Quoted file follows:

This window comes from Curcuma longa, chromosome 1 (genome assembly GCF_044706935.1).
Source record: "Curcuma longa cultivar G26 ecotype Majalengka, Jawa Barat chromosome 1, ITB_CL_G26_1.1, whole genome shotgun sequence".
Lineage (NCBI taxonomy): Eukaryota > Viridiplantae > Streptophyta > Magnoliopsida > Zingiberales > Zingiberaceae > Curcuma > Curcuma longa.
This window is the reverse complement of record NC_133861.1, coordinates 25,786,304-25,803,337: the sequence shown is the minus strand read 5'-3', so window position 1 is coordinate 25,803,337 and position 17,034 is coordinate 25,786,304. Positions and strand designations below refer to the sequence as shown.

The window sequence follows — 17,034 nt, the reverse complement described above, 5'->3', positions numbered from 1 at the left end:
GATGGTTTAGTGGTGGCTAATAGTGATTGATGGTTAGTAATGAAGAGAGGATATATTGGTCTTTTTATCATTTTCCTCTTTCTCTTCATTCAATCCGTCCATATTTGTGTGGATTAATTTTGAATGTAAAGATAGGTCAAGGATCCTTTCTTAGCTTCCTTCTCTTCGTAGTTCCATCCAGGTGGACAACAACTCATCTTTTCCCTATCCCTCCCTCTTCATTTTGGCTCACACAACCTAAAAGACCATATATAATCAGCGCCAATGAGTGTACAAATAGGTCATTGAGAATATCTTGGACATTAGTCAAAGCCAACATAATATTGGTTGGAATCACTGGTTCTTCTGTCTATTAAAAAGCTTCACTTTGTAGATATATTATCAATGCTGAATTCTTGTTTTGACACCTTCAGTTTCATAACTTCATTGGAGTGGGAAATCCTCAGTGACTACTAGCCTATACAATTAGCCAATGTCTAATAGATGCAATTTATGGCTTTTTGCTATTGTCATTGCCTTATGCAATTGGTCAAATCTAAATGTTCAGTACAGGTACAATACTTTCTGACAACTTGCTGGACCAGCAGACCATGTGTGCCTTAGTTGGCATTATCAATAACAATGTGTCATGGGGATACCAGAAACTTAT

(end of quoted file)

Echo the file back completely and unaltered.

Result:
This window comes from Curcuma longa, chromosome 1 (genome assembly GCF_044706935.1).
Source record: "Curcuma longa cultivar G26 ecotype Majalengka, Jawa Barat chromosome 1, ITB_CL_G26_1.1, whole genome shotgun sequence".
Lineage (NCBI taxonomy): Eukaryota > Viridiplantae > Streptophyta > Magnoliopsida > Zingiberales > Zingiberaceae > Curcuma > Curcuma longa.
This window is the reverse complement of record NC_133861.1, coordinates 25,786,304-25,803,337: the sequence shown is the minus strand read 5'-3', so window position 1 is coordinate 25,803,337 and position 17,034 is coordinate 25,786,304. Positions and strand designations below refer to the sequence as shown.

The window sequence follows — 17,034 nt, the reverse complement described above, 5'->3', positions numbered from 1 at the left end:
GATGGTTTAGTGGTGGCTAATAGTGATTGATGGTTAGTAATGAAGAGAGGATATATTGGTCTTTTTATCATTTTCCTCTTTCTCTTCATTCAATCCGTCCATATTTGTGTGGATTAATTTTGAATGTAAAGATAGGTCAAGGATCCTTTCTTAGCTTCCTTCTCTTCGTAGTTCCATCCAGGTGGACAACAACTCATCTTTTCCCTATCCCTCCCTCTTCATTTTGGCTCACACAACCTAAAAGACCATATATAATCAGCGCCAATGAGTGTACAAATAGGTCATTGAGAATATCTTGGACATTAGTCAAAGCCAACATAATATTGGTTGGAATCACTGGTTCTTCTGTCTATTAAAAAGCTTCACTTTGTAGATATATTATCAATGCTGAATTCTTGTTTTGACACCTTCAGTTTCATAACTTCATTGGAGTGGGAAATCCTCAGTGACTACTAGCCTATACAATTAGCCAATGTCTAATAGATGCAATTTATGGCTTTTTGCTATTGTCATTGCCTTATGCAATTGGTCAAATCTAAATGTTCAGTACAGGTACAATACTTTCTGACAACTTGCTGGACCAGCAGACCATGTGTGCCTTAGTTGGCATTATCAATAACAATGTGTCATGGGGATACCAGAAACTTAT